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This is not about a job with any company but more about the kind of work that I do.

Many years ago, as a child; my Aunt Mildred and Uncle Merlin would come up to Milwaukee, Wisconsin from Rockford, Illinois to take me back to their home for the summer. While there; I would go to work in their motel and cottages that they owned. Work took presidence at all times. Although I wasn't too happy to see them come early summer when school let out; they did teach me a strong work ethic. As a child; I learned how to do things the RIGHT way. There was NO room for slopiness or simply passing up what I didn't really care to do. I learned how to clean the rooms properly and making them presentable to the public who rented them. I learned how to use a mangle in ironing sheets and other linens. Above all; I learned how to take pride in my work.

What I learned as a child stood me in good stead as an adult. Even today, at soon-to-be 67; I still work part-time as a Home Care Provider. Most of what this job entails is, of course cleaning the clients homes and of course, washing their dishes correctly. However, my job duties also entail me to take my clients to the doctor or go grocery shopping for them (or sometimes, with them). Also, I do light yard work; see to it that they get to their doctor's appointments on time and with certain clients; make sure that they get their medications on time. This also includes setting up their medications for the week. This job can (and often does) entail other unexpected things that come remembering their family members birthdays or other special occasions...visiting them at the hospital and spending some time with them...and then there are the times when someone will get really senile and rub excrement all over the bathroom walls and door. (Yes...this has happened to me...TWICE)! However, I told this particular client that there would NOT be a third time or she would have to clean it up as I would be gone from there.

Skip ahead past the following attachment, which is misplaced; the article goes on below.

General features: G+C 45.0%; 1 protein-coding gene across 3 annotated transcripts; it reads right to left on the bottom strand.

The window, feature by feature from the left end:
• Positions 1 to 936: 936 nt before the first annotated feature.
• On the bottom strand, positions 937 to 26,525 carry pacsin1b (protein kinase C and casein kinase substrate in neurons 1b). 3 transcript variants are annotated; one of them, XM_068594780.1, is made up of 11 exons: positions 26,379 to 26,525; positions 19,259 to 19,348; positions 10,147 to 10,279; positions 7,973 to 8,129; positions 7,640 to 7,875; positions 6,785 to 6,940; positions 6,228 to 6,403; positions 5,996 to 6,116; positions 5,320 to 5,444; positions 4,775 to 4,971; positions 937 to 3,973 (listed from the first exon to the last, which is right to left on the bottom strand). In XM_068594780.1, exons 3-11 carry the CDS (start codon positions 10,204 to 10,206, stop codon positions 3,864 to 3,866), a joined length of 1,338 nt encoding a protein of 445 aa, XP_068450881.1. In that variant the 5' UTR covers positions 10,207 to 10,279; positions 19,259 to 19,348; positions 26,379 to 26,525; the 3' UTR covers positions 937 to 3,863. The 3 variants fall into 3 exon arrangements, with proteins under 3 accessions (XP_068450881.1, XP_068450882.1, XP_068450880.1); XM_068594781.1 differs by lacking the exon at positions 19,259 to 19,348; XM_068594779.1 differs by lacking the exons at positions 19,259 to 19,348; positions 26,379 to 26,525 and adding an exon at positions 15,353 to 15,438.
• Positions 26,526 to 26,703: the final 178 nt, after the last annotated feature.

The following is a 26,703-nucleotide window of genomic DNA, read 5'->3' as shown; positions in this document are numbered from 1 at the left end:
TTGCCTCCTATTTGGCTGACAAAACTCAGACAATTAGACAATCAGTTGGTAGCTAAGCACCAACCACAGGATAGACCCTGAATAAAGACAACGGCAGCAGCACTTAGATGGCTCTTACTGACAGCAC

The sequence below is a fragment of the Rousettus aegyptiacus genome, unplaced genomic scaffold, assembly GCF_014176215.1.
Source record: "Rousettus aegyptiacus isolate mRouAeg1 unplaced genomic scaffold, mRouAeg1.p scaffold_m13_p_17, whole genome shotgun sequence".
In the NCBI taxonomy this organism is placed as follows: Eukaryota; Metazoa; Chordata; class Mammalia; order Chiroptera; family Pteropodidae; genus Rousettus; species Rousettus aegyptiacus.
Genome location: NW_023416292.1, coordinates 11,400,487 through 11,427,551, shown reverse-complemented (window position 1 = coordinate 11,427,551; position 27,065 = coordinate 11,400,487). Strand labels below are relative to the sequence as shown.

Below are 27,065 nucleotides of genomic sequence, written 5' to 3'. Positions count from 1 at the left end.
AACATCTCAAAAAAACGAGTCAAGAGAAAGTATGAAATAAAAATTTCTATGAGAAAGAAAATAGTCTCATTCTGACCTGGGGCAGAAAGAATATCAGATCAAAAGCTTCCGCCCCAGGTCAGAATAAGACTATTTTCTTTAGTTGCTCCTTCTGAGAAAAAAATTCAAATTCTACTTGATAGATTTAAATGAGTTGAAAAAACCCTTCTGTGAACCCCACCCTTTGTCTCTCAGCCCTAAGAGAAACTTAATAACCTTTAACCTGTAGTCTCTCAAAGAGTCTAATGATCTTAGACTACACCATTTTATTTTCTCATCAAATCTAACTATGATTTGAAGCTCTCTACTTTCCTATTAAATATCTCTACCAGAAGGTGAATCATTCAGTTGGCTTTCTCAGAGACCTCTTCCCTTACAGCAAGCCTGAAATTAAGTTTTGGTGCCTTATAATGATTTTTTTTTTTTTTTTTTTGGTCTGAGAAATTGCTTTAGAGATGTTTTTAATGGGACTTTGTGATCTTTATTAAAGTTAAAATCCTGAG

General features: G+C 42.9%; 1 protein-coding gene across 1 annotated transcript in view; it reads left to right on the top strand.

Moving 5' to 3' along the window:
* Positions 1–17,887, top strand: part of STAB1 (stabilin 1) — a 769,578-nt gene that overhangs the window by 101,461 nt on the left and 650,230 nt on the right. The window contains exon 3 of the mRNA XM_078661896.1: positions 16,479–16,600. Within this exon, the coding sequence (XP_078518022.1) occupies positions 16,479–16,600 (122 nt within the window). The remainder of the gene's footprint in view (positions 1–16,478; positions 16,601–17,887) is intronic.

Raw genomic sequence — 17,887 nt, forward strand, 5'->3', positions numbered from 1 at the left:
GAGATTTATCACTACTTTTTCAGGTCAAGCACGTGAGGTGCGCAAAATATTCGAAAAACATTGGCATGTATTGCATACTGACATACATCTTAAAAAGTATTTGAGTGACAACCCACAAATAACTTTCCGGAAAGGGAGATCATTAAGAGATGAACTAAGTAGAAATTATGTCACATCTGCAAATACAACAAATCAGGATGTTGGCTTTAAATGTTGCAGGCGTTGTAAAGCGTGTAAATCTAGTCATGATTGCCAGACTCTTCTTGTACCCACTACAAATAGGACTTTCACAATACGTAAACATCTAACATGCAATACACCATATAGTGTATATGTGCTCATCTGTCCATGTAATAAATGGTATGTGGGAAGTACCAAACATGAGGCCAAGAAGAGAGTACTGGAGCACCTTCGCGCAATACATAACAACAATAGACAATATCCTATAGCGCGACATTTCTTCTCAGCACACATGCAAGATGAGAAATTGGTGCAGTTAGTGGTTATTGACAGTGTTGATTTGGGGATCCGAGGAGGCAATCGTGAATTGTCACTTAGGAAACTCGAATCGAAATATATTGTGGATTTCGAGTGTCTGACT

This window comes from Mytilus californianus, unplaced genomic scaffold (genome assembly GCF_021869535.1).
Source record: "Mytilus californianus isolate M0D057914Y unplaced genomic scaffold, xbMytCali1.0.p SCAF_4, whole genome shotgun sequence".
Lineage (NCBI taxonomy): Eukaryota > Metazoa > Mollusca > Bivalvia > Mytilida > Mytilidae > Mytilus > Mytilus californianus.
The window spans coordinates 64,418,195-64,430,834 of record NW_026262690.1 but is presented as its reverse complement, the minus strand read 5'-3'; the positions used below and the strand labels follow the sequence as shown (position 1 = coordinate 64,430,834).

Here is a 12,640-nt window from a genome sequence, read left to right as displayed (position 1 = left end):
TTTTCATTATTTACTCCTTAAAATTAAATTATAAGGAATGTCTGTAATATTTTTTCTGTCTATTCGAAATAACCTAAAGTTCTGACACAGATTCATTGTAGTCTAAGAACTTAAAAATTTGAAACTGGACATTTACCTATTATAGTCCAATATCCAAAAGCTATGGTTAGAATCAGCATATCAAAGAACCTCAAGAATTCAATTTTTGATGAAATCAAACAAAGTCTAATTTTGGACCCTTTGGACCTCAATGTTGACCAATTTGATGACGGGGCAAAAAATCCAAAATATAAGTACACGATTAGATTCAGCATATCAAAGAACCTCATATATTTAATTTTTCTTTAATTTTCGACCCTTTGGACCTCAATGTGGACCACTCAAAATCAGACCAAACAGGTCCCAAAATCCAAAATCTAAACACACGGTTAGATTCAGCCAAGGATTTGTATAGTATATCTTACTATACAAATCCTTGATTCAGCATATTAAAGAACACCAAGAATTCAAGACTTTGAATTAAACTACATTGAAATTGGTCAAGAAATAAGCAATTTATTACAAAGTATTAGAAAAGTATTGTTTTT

For the most part; it is a pleasure working with the seniors and those that are for the most part...home bound. One lady and I have become the best of friends. Sometimes on her better days...when she is not feeling too badly; we will slip off to the garden nursury...although this is rare; but something we both LOVE to do. We'll even treat each other to a luncheon once or twice a year.

The main thing to remember on this kind of employment is the fact that the care provider must have a world of patience. Because it is not only the clients; you have to think about but their oftentimes; uncaring families who come in to take advantage of them as well.

Thank you Aunt Mildred and Uncle Merlin for instilling in me a strong and caring work ethic. Although they are long past; they made it possible for me to make a living...especially in this time when jobs are so hard to come phone is still ringing off the hook with someone wanting me to go to work for them.

So, for you young folks out there who have parents or others that you stay with who ride your backside to clean up after yourself...don't argue with them...thank them. You never know when you might just make a living at cleaning up after others. There are those who will sometimes fire you for no good reason what-so-ever. Then, there are those who will be very greatful to have you there helping them. Plus, it means so much to hear..."I don't know what I'd do without you". This is a mark of a job well done. I'm so greatful to my Aunt and Uncle.


December 10 2010 at 12:13 PM Report abuse rate up rate down Reply
Neith Petty

Excellent advice for various situations within the "job scene".
Thanks for giving it FOR FREE.

July 05 2010 at 6:31 PM Report abuse rate up rate down Reply